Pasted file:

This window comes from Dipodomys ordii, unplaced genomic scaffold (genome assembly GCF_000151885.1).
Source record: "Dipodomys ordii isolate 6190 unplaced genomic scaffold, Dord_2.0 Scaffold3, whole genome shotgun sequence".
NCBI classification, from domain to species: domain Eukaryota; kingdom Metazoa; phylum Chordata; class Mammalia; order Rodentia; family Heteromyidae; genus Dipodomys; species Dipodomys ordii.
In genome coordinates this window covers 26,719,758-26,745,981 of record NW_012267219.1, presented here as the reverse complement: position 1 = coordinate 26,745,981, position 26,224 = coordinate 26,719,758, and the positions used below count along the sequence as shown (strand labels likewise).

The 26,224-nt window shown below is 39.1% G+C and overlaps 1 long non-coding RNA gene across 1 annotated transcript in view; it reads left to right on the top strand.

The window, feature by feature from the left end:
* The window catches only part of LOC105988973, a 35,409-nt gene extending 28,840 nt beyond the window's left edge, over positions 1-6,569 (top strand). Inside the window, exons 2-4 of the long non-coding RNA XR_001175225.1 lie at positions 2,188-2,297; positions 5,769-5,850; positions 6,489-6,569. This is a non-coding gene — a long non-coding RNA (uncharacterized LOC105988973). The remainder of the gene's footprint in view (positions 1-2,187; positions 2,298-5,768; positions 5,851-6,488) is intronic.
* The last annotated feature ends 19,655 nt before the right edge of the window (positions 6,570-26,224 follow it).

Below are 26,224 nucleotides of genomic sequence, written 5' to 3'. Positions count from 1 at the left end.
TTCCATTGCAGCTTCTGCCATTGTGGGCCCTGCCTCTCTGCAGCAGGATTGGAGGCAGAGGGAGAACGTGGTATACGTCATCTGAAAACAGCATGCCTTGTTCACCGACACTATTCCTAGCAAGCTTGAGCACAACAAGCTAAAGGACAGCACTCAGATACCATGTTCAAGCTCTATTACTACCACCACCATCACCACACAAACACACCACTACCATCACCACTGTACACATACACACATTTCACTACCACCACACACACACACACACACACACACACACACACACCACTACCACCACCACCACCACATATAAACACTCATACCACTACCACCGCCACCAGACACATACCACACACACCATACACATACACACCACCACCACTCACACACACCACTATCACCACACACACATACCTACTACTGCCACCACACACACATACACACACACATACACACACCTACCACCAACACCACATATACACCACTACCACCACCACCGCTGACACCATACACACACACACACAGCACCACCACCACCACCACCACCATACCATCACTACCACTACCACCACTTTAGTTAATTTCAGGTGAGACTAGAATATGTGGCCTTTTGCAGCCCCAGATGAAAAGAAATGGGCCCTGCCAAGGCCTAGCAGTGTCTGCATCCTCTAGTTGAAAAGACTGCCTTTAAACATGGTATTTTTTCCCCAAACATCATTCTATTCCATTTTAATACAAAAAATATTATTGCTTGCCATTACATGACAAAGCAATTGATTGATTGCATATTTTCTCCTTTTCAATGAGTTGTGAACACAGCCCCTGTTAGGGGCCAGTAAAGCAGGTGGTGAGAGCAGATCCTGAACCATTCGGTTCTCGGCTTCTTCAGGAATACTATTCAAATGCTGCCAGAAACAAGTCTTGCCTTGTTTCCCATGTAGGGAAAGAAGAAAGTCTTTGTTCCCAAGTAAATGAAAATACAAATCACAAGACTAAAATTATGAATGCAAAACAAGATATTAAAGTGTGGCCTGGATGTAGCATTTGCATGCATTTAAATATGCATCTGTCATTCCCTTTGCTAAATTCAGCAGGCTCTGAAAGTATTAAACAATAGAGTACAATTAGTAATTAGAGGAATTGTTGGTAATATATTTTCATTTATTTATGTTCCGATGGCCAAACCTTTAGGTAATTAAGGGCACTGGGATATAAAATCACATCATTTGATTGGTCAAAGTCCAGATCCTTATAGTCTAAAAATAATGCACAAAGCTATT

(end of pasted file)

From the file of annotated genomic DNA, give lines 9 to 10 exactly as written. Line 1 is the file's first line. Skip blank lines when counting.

Below are 26,224 nucleotides of genomic sequence, written 5' to 3'. Positions count from 1 at the left end.
TTCCATTGCAGCTTCTGCCATTGTGGGCCCTGCCTCTCTGCAGCAGGATTGGAGGCAGAGGGAGAACGTGGTATACGTCATCTGAAAACAGCATGCCTTGTTCACCGACACTATTCCTAGCAAGCTTGAGCACAACAAGCTAAAGGACAGCACTCAGATACCATGTTCAAGCTCTATTACTACCACCACCATCACCACACAAACACACCACTACCATCACCACTGTACACATACACACATTTCACTACCACCACACACACACACACACACACACACACACACACACCACTACCACCACCACCACCACATATAAACACTCATACCACTACCACCGCCACCAGACACATACCACACACACCATACACATACACACCACCACCACTCACACACACCACTATCACCACACACACATACCTACTACTGCCACCACACACACATACACACACACATACACACACCTACCACCAACACCACATATACACCACTACCACCACCACCGCTGACACCATACACACACACACACAGCACCACCACCACCACCACCACCATACCATCACTACCACTACCACCACTTTAGTTAATTTCAGGTGAGACTAGAATATGTGGCCTTTTGCAGCCCCAGATGAAAAGAAATGGGCCCTGCCAAGGCCTAGCAGTGTCTGCATCCTCTAGTTGAAAAGACTGCCTTTAAACATGGTATTTTTTCCCCAAACATCATTCTATTCCATTTTAATACAAAAAATATTATTGCTTGCCATTACATGACAAAGCAATTGATTGATTGCATATTTTCTCCTTTTCAATGAGTTGTGAACACAGCCCCTGTTAGGGGCCAGTAAAGCAGGTGGTGAGAGCAGATCCTGAACCATTCGGTTCTCGGCTTCTTCAGGAATACTATTCAAATGCTGCCAGAAACAAGTCTTGCCTTGTTTCCCATGTAGGGAAAGAAGAAAGTCTTTGTTCCCAAGTAAATGAAAATACAAATCACAAGACTAAAATTATGAATGCAAAACAAGATATTAAAGTGTGGCCTGGATGTAGCATTTGCATGCATTTAAATATGCATCTGTCATTCCCTTTGCTAAATTCAGCAGGCTCTGAAAGTATTAAACAATAGAGTACAATTAGTAATTAGAGGAATTGTTGGTAATATATTTTCATTTATTTATGTTCCGATGGCCAAACCTTTAGGTAATTAAGGGCACTGGGATATAAAATCACATCATTTGATTGGTCAAAGTCCAGATCCTTATAGTCTAAAAATAATGCACAAAGCTATT